Blog

  • Categories
  • Category Archives: Women

    The attached advice from the Faculty of Sexual and Reproductive Health provides details about the changes to provision of sexual and reproductive healthcare during COVID-19. It includes what type of care women can expect and how to get it – for example, how to get normal contraception prescriptions or treatment during the pandemic.  

    A link to the document is provided below, and a copy is also attached.

    FSRH has launched a comprehensive advice document for women seeking sexual and reproductive healthcare during the COVID-19 pandemic.

    The advice aims to inform and empower women to make the best choices for their sexual and reproductive health. It details the changes to provision of sexual and reproductive healthcare during COVID-19, including what type of care women can expect to access and how they can access it.

    FSRH – COVID advice-for-women-seeking-contraception-and-srh-during-covid-by-fsrh

    Leave a comment

    From Vivien Walsh in Manchester

    Right at the beginning of the lockdown, several of my friends said how concerned they were about the likely impact of enforced social isolation on those who are suffering from domestic abuse. On Monday, the (cross party) Home Affairs Committee of MPs, chaired by Yvette Cooper, reported on this, demanding “that the Government makes domestic violence and abuse a central pillar of the broader strategy to combat the Covid-19 epidemic.”

    Calls to domestic violence helplines, such as Refuge and Women’s Aid, were nearly 50% higher in the week 6-12 April than the average before the pandemic began. Visits to the website of Refuge were three times as high in March 2020 as they were in March 2019. The Home Affairs Committee called for this domestic violence strategy to combine “awareness, prevention, victim support, housing and a criminal justice response, backed by dedicated funding and ministerial leadership”.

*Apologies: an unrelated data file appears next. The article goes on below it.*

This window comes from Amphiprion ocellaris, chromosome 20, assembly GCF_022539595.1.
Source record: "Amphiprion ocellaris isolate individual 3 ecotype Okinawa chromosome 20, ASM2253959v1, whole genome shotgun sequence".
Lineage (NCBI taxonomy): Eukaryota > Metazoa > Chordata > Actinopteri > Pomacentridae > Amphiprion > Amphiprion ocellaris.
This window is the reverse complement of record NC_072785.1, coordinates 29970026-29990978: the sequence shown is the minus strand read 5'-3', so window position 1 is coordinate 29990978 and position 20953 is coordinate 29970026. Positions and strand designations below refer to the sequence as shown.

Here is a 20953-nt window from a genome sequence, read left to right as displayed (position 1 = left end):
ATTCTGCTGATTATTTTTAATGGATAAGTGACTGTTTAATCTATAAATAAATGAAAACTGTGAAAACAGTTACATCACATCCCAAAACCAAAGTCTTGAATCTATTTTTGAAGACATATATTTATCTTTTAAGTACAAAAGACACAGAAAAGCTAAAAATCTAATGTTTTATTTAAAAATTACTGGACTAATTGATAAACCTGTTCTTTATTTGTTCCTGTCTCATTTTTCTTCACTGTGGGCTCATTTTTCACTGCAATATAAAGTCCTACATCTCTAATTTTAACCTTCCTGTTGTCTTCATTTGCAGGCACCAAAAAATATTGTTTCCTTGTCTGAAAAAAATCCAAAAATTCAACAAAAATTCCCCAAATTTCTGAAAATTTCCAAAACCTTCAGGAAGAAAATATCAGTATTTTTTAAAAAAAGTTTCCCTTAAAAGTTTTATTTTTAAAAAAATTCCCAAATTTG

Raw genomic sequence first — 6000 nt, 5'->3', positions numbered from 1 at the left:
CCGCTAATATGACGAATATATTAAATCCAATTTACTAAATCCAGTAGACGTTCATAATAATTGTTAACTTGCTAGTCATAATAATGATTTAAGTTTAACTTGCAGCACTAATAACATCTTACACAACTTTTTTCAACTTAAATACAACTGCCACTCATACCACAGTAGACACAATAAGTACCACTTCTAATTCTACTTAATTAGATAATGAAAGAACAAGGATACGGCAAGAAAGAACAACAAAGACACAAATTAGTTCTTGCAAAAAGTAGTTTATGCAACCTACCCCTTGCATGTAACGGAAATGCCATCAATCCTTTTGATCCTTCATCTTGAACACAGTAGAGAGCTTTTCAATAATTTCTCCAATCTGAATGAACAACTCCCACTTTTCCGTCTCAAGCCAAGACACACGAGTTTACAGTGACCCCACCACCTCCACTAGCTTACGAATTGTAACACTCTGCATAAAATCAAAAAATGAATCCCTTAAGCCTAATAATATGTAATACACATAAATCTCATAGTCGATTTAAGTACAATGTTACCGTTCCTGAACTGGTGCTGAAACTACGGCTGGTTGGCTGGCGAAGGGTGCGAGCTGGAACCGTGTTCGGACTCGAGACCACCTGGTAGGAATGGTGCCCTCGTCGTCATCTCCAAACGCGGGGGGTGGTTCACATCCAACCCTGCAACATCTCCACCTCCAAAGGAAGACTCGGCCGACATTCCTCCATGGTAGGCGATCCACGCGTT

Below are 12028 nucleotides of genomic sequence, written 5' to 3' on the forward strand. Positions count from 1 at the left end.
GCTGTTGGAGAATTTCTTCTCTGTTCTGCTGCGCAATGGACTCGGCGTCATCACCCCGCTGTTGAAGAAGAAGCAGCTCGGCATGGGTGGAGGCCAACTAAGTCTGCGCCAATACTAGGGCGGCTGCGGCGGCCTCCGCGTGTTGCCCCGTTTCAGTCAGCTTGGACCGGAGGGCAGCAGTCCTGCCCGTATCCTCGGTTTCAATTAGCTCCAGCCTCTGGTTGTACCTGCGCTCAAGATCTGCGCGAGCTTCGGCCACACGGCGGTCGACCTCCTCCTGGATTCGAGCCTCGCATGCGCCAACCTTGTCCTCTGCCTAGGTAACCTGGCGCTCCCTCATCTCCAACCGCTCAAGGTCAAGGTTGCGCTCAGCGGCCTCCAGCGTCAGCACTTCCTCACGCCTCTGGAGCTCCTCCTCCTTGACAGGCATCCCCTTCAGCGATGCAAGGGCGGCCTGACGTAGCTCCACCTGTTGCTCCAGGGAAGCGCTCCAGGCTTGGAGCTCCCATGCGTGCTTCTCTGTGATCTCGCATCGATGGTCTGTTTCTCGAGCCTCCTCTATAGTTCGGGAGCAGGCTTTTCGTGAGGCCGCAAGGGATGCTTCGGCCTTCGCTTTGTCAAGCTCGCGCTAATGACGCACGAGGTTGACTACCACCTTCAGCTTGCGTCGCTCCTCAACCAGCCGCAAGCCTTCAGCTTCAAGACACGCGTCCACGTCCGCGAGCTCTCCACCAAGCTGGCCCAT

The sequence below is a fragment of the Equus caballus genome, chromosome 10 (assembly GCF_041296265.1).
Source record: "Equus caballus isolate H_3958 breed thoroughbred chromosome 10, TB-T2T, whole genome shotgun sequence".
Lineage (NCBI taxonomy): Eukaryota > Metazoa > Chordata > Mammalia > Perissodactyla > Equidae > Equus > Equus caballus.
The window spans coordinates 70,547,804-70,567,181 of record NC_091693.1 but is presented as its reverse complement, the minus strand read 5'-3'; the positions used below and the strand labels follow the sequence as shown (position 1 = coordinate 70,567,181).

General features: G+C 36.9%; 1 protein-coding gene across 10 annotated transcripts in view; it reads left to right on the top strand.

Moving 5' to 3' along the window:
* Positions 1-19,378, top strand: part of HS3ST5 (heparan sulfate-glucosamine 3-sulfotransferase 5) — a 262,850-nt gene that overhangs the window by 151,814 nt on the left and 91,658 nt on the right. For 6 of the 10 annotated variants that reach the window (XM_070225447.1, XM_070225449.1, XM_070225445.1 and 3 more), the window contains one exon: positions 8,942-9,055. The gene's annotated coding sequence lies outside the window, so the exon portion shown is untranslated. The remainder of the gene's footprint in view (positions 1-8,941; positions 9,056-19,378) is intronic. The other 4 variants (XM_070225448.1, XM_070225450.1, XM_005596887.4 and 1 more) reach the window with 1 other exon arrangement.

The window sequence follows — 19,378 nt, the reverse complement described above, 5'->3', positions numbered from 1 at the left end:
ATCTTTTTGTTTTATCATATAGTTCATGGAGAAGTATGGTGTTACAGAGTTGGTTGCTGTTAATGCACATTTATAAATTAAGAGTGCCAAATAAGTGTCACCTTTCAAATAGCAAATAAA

It also made a point of the need for specialist services for different ethnic communities, and for legal aid as an automatic right for women applying for Domestic Violence Protection Orders (DVPOs). An extension of the current time limit for reporting offences is also necessary, since many abused women will be unable to report the abuse they have suffered until after lockdown ends.

    Between March 23 and April 12 there were at least 16 killings of women and children in domestic situations, said the report on Monday. The average number of deaths from domestic violence during lockdown has gone up from 5 per week from a figure of two before. In a year that would be over 250 women killed by the person who is supposed to love them. The Parliamentary Committee had also received evidence that incidents reported were not only more frequent but involved higher levels of violence and coercive control.

    Unless the government takes action to deal effectively with domestic abuse and to properly support the victims of it, we will be facing “devastating consequences for a generation.” Funding is urgently needed to enable a growth in provision of housing for women and children escaping from violence, and to support refuges as temporary accommodation and support. Even before current emergency, England had 30% fewer than the recommended number of beds, and 64% of referrals were turned down in 2018-19.

    There is a National Domestic Violence Helpline (0808 200 247). This is the number to call for  emergency referrals as they are open 24/7. In addition there a variety of services based locally. For example Manchester Women’s Aid (call 0161 660 7999  9:30am-4:30pm Mon-Fri) provides confidential advice and information, safe temporary housing, one to one support for those living in their own homes, access to legal advice and civil orders, specialist workshops for young women 15-25, language workers and access to interpreters, specialist support for women with poor mental health and drug and alcohol misuse. The full list of services in England and Wales is at the end of the article.

    The lockdown is in place to keep people safe from the virus: but it is also providing cover for abusers. Escape from being locked in with an abuser is a matter of life and death. A decade of austerity has not only undermined our NHS, on which we are now so dependent, but has also decimated support for survivors of domestic violence. The Government must increase funding as a matter of urgency – and there will be just as much need for services as abused women and children try to return to “normal” life when the lockdown is over. And Children’s services also need a big increase in funding to make sure children as risk, not only from the mental and physical impact of domestic violence, have access to help and support.